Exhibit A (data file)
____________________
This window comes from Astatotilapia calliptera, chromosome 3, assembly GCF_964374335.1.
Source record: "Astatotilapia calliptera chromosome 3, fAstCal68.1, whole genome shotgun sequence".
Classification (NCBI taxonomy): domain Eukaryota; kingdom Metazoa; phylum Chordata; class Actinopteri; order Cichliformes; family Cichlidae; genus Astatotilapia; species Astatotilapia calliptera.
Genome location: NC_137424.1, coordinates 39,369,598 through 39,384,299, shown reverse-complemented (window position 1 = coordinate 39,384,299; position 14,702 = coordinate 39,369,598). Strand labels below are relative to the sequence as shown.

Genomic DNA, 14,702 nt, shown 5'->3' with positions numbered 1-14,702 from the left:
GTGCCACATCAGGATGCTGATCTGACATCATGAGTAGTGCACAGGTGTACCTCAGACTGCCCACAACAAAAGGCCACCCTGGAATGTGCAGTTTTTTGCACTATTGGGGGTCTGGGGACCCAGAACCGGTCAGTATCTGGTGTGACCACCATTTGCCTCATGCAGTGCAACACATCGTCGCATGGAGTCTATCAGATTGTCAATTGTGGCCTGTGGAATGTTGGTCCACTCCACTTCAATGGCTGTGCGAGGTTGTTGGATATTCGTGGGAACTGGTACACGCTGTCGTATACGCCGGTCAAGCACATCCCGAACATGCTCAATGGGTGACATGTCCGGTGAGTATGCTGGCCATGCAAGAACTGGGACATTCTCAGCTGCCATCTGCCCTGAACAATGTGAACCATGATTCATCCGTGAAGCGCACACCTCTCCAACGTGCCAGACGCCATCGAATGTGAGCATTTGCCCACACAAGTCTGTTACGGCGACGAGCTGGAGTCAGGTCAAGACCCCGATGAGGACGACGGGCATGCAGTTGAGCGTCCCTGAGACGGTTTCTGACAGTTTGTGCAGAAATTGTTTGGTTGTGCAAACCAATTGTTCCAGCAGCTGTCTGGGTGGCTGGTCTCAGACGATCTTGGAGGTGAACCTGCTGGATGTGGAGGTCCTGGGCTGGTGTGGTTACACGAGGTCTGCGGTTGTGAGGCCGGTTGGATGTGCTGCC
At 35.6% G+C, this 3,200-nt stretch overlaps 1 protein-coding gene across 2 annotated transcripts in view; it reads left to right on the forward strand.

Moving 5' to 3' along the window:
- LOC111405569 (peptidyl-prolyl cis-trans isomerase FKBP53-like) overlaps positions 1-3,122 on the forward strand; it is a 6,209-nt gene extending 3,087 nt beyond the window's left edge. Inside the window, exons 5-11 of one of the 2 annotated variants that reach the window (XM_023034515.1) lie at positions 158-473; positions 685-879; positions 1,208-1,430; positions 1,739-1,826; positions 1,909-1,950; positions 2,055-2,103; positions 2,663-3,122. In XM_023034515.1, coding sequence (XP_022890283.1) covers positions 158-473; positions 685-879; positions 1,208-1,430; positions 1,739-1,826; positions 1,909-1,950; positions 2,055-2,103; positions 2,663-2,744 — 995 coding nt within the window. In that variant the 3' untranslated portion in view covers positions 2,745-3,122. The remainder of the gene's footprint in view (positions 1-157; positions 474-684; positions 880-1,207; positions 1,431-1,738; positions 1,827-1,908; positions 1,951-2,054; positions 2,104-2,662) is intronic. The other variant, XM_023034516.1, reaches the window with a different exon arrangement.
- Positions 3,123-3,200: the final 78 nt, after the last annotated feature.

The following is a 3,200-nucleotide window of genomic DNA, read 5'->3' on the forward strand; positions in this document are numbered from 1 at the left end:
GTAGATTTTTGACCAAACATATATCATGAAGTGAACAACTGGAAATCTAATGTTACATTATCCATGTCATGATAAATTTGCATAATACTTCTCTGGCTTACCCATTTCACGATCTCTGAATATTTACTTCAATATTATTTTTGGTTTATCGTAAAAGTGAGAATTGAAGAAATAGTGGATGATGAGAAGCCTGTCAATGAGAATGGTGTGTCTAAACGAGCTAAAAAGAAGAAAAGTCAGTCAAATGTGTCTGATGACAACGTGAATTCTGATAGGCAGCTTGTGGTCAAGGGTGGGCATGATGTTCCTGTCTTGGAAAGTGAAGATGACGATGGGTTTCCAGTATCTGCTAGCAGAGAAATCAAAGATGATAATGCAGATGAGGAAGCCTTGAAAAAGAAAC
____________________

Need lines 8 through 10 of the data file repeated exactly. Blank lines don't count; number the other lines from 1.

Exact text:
Moving 5' to 3' along the window:
- LOC111405569 (peptidyl-prolyl cis-trans isomerase FKBP53-like) overlaps positions 1-3,122 on the forward strand; it is a 6,209-nt gene extending 3,087 nt beyond the window's left edge. Inside the window, exons 5-11 of one of the 2 annotated variants that reach the window (XM_023034515.1) lie at positions 158-473; positions 685-879; positions 1,208-1,430; positions 1,739-1,826; positions 1,909-1,950; positions 2,055-2,103; positions 2,663-3,122. In XM_023034515.1, coding sequence (XP_022890283.1) covers positions 158-473; positions 685-879; positions 1,208-1,430; positions 1,739-1,826; positions 1,909-1,950; positions 2,055-2,103; positions 2,663-2,744 — 995 coding nt within the window. In that variant the 3' untranslated portion in view covers positions 2,745-3,122. The remainder of the gene's footprint in view (positions 1-157; positions 474-684; positions 880-1,207; positions 1,431-1,738; positions 1,827-1,908; positions 1,951-2,054; positions 2,104-2,662) is intronic. The other variant, XM_023034516.1, reaches the window with a different exon arrangement.
- Positions 3,123-3,200: the final 78 nt, after the last annotated feature.